With less than a month to go until the release of Pixar’s Inside Out, it’s time we shared a few more fun facts we learned about the film via a recent trip to the Pixar campus in Emeryville, CA.

Co-directed by Pete Docter (Up, Monster’s, Inc.) and Ronnie del Carmen, Inside Out is a movie about the little voices inside our heads. Our emotions, to be exact, as depicted in the film by how 11-year-old Riley struggles to adjust life after a move from Minnesota to San Francisco, and how her dueling emotions Joy (Amy Poehler), Sadness (Phyllis Smith), Anger (Lewis Black), Fear (Bill Hader) and Disgust (Mindy Kaling) play into it.

Here are our favorite SPOILER-FREE facts we think you should know going into the film:

1. Inside Out’s Familiar Inspiration

The film was inspired by Docter’s experience with his daughter, Ellie (Ellie Docter was also the inspiration and voice of young Ellie in Up):

“Well the way it kind of worked I would just kind of like observe her as opposed to really engage her.  Because I don’t know that even she knew kind of what was going on in there.  I know I didn’t at that age, you know, you’re just kind of experiencing it and things happen to you it almost feels.” – Pete Docter

Joy in Inside Out Inside Out: 7 Things to Know Before You See It

Joy in ‘Inside Out’

2. Camera Lenses For The Mind

For the first time ever on a Pixar film, the filmmakers modeled their camera lenses on real lenses in order to properly convey the difference between what’s going on inside Riley’s mind and what’s happening to Riley in the outside world:

“The outside world is based on our real world, so the camera should feel realistic, but flawed and imperfect. On the inside, the world is imaginative and virtual, so the camera can be perfect. We rented two lenses: the Cooke S4 and the ultra-primes, and we shot using each of these lenses with a big distortion chart. What we found is one lens, the Cooke, has more pronounced distortion than the other. So we measured the curvature of each lens, and input that data into our virtual lenses.” – Patrick Lin, Layout Supervisor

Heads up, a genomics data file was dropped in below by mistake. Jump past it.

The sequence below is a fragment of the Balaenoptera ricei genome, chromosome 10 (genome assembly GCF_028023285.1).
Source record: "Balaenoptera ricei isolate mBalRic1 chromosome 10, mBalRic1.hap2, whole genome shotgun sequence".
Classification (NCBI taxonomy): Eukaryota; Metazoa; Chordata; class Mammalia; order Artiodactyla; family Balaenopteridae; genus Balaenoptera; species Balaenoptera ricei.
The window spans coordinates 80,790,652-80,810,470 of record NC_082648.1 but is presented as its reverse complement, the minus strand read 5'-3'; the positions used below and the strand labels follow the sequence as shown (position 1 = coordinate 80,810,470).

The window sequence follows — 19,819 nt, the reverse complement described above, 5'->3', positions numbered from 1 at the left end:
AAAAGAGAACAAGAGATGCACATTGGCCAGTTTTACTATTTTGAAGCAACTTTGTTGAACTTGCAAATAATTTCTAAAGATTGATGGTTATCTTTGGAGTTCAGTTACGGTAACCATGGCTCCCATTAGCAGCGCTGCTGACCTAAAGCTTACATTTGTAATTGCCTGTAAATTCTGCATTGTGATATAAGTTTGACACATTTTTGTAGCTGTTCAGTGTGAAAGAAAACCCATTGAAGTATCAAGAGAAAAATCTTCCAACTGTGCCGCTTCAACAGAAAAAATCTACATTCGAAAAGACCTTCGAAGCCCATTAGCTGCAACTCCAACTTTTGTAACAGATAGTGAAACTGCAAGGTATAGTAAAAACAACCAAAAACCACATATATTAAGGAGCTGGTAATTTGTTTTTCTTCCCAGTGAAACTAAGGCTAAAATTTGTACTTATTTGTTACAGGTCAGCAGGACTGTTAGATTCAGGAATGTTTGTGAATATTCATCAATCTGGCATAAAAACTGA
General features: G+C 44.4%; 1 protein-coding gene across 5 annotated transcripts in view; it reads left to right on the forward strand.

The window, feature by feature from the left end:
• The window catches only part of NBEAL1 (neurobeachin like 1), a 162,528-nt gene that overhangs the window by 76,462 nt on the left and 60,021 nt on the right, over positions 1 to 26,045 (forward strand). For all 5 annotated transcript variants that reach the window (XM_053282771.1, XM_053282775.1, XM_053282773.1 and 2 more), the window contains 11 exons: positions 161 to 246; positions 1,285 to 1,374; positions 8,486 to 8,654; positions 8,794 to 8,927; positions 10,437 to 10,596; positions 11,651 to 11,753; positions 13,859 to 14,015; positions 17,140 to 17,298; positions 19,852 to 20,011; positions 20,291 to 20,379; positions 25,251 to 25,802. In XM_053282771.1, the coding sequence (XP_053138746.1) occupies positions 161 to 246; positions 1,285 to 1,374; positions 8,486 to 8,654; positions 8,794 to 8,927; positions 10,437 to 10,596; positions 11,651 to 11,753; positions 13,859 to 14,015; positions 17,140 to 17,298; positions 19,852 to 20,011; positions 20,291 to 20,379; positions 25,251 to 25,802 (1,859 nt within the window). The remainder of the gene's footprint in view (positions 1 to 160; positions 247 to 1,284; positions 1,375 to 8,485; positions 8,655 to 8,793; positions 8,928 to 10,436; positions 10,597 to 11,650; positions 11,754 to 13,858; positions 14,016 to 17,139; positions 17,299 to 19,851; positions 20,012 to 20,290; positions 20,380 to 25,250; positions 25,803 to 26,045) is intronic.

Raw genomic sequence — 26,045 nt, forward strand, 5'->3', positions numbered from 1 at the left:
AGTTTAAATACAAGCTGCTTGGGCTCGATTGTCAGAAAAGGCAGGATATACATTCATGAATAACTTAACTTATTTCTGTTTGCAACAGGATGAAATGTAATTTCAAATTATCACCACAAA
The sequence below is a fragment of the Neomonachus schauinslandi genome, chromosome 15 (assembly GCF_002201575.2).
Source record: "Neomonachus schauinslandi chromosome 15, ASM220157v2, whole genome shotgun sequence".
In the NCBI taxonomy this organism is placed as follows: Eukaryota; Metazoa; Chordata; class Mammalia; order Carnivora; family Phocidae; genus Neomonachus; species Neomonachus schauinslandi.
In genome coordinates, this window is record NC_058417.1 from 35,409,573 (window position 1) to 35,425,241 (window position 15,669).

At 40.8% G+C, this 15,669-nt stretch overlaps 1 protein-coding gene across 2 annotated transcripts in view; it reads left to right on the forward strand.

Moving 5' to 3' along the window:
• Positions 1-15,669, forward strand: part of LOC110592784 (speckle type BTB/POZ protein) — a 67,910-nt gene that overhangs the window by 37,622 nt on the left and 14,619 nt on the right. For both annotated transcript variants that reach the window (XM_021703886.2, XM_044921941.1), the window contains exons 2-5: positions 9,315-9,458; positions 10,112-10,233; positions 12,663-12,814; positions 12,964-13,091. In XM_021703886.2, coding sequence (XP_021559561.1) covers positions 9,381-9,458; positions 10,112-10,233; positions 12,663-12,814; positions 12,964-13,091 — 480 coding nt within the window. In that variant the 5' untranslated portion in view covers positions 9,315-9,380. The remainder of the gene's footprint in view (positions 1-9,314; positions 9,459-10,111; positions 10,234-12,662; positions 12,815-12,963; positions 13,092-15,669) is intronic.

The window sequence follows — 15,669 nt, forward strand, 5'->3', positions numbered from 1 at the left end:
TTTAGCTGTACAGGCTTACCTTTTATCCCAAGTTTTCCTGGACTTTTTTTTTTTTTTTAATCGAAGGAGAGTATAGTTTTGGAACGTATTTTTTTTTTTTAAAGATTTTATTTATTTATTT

Anger in Inside Out Inside Out: 7 Things to Know Before You See It

Anger in ‘Inside Out’

3. How Long It Takes to Animate

On average, it takes an animator one week to complete three seconds of footage. There were 45 animators on Inside Out and took them a year and a half to finish.

4. Anger Management

Louis Black’s anger is his therapy:

“Louis Black, man he would – we would be recording and he would kind of get tired and then he would go on a rant about the Mega Mall in Minnesota and [so get riled up], it was almost a healing, relaxing thing for him to be angry.” – Docter

Sadness and Joy in Inside Out Inside Out: 7 Things to Know Before You See It

Sadness and Joy in ‘Inside Out’

5. Inside Out Is The Most Emotional Pixar Movie

Bring tissues, because according to animator Victor Navone, Inside Out “has more cries” in it than any other Pixar film.

6. Brain Science

The filmmakers used actual brain science to inform the film:

“Weird things like it’s at night that the short-term memories are rerouted into long-term. That was something we read somewhere. That sparked this whole idea of this cool kinetic ball-like sculpture which [at the end of the day] they all go down [to long-term memory storage] once she goes to sleep. So there’s a lot of stuff that was based on research, some stuff that was based on observation and some stuff we just made up.” – Docter

7. There’s A Secret Character

One of the film’s major scene-stealers is a character that hasn’t been unveiled in any of the marketing:

“I think he’s going to be one of the great surprises. To me, he’s like our Tigger.” – Jonas Rivera, producer

Inside Out will be in theaters June 19, 2015.